Defacing a Flag

I was watching Wales play New Zealand in rugby yesterday when I saw the New Zealand. That reminded me that New Zealanders had voted on changing their flag last year, and I hadn’t kept up with the result of the vote.

Seeing the old flag flying, I knew that they’d obviously voted to keep it, but I was curious for more detail, so I googled New Zealand flag. And that’s when things got really interesting…

The first result was a little information box which included a basic description, which read:

The flag of New Zealand is a defaced Blue Ensign with the Union Flag in the canton, and four red stars with white borders to the right. 

Defaced!? Obviously I was briefly surprised to hear it described that way, but I also quickly assumed that Google wasn’t recklessly insulting the flag. Instead, I guessed that in this case, to deface is a term with a different meaning from to disfigure/ruin when used in the context of vexillology.

Vexillology is the study of flags, and in vexillology, defacing refers to adding a symbol or image to an existing flag: in this case, adding the four stars of the Southern Cross to the Blue Ensign, a British flag often used in maritime contexts.

Like many specific areas of study, vexillology has its own specific jargon. Have a look at this description of New Zealand’s neighbours’ flag:

The flag of Australia is a defaced Blue Ensign: a blue field with the Union Jack in the canton (upper hoist quarter), and a large white seven-pointed star known as the Commonwealth Star in the lower hoist quarter. The fly contains a representation of the Southern Cross constellation, made up of five white stars – one small five-pointed star and four, larger, seven-pointed stars.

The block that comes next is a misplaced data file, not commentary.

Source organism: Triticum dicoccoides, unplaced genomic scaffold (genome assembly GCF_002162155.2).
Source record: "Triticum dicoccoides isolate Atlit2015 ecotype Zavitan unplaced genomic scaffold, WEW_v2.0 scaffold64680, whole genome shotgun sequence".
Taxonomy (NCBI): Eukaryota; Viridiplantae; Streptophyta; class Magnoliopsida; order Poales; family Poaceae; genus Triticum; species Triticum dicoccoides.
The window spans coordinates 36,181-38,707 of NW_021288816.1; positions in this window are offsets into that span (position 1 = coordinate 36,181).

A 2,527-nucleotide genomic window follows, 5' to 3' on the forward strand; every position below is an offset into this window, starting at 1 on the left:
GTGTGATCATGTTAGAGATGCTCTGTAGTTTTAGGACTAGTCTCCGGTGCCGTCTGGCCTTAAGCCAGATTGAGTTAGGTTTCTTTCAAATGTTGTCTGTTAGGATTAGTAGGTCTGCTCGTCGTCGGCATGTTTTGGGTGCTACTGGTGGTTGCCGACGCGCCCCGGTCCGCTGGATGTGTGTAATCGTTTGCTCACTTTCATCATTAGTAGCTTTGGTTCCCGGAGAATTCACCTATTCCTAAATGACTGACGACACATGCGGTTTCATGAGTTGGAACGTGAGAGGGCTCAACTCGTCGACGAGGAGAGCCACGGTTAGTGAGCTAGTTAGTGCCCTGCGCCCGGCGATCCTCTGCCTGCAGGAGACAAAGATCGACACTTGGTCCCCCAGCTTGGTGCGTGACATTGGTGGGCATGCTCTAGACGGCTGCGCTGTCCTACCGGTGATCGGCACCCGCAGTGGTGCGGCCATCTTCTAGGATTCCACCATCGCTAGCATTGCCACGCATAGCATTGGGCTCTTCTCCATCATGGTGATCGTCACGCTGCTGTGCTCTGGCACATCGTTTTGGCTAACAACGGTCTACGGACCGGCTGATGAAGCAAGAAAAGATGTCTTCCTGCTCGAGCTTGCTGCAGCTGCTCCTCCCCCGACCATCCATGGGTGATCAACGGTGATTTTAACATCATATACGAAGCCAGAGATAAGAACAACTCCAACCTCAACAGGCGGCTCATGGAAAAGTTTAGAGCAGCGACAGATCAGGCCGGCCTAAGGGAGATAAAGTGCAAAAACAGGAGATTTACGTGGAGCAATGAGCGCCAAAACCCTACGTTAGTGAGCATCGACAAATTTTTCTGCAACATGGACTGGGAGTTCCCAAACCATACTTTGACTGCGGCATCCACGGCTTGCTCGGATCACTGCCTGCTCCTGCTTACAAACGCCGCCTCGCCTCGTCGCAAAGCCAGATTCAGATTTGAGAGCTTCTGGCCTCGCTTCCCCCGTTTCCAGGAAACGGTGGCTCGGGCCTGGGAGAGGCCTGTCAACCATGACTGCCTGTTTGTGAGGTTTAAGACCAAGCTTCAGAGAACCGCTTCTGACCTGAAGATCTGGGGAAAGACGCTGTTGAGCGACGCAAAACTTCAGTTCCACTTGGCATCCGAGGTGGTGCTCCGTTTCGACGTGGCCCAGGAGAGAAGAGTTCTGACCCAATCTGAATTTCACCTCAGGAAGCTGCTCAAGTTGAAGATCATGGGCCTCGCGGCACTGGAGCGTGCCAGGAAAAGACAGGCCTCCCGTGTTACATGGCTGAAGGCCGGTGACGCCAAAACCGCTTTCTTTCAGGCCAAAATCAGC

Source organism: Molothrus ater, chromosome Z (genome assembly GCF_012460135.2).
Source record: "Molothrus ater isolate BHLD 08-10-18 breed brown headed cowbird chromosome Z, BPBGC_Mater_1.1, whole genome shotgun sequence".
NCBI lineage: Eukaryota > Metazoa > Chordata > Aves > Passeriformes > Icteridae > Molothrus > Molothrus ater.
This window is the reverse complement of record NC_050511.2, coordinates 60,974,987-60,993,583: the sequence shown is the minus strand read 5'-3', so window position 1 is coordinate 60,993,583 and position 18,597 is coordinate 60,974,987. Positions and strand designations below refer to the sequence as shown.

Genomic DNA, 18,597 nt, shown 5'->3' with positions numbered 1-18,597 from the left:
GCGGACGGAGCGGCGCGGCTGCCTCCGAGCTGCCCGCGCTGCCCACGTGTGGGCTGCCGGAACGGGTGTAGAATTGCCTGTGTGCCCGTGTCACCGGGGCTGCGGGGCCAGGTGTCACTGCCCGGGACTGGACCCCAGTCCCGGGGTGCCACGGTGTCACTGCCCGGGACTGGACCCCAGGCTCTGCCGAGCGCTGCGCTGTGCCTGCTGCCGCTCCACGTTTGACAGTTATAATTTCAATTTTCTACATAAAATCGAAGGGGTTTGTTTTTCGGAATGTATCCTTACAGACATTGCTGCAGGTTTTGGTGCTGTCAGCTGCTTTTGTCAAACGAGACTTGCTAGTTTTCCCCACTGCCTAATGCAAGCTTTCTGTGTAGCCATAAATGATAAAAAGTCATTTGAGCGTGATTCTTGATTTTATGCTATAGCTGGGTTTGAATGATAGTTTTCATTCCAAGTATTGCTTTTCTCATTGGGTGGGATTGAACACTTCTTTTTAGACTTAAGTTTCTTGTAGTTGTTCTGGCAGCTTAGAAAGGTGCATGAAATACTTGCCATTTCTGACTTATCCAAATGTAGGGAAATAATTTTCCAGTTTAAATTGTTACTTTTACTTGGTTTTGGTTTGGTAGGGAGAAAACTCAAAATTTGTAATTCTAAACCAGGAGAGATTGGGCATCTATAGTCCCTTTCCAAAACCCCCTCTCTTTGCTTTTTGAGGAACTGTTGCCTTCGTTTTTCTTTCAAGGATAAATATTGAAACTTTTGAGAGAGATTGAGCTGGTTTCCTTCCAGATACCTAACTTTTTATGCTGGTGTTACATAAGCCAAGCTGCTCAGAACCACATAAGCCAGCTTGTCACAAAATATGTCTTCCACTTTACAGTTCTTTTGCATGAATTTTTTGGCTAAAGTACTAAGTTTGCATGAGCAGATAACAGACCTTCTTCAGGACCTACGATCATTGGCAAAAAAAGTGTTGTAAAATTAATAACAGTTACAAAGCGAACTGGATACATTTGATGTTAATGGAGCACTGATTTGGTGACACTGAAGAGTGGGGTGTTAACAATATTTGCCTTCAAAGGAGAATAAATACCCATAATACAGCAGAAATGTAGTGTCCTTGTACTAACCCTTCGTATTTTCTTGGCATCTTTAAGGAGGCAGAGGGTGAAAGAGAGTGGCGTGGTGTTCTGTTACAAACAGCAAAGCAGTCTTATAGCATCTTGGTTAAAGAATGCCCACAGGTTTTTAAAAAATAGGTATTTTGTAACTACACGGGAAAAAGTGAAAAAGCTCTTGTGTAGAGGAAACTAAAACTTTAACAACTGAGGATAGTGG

A lot of that might sound like gibberish, but most of the odd terms have pretty straightforward meanings. Defaced, in this context, we now know. The canton is the upper-left quadrant (where the stars are on the American flag). The hoist is the left half, and the fly the right. Because it flies in the wind I suppose, and the hoist is on the side where the flag is hoisted up.

There are plenty of other vexillological terms, but I won’t go through them (you can find them here if you’re interested). My main reason for not listing them is that, interesting though many of them surely are, how often are you going to need them?

Just as we might marvel at the curious terminology of heraldry (abased, couchant, rampant etc.), they’re words we’re never likely to use.

The Oxford English Dictionary estimates that there are approximately 250,000 words which can be considered to make up the entirety of the English language. Yet most adults have a vocabulary of between 20,000 and 35,000 words.

Is this a criticism then of the degradation of the English language, and modern people’s inarticulate nature? Not at all. 20,000 words is more than enough to get by day by day. The vast majority of those 250,000 words are either outdated terms now replaced by synonyms, or technical terms only used by specific people in specific contexts. My vocabulary certainly increased greatly after becoming an English teacher and learning a number of linguistic terms.

So if you can’t tell a hoist from a fly, or a rampant lion from a couchant, don’t worry about it: you’ll probably never need to know. Of course if you come across such terms and are curious, go ahead and look them up: you might find out some fascinating new information. But the words you already have are probably enough.

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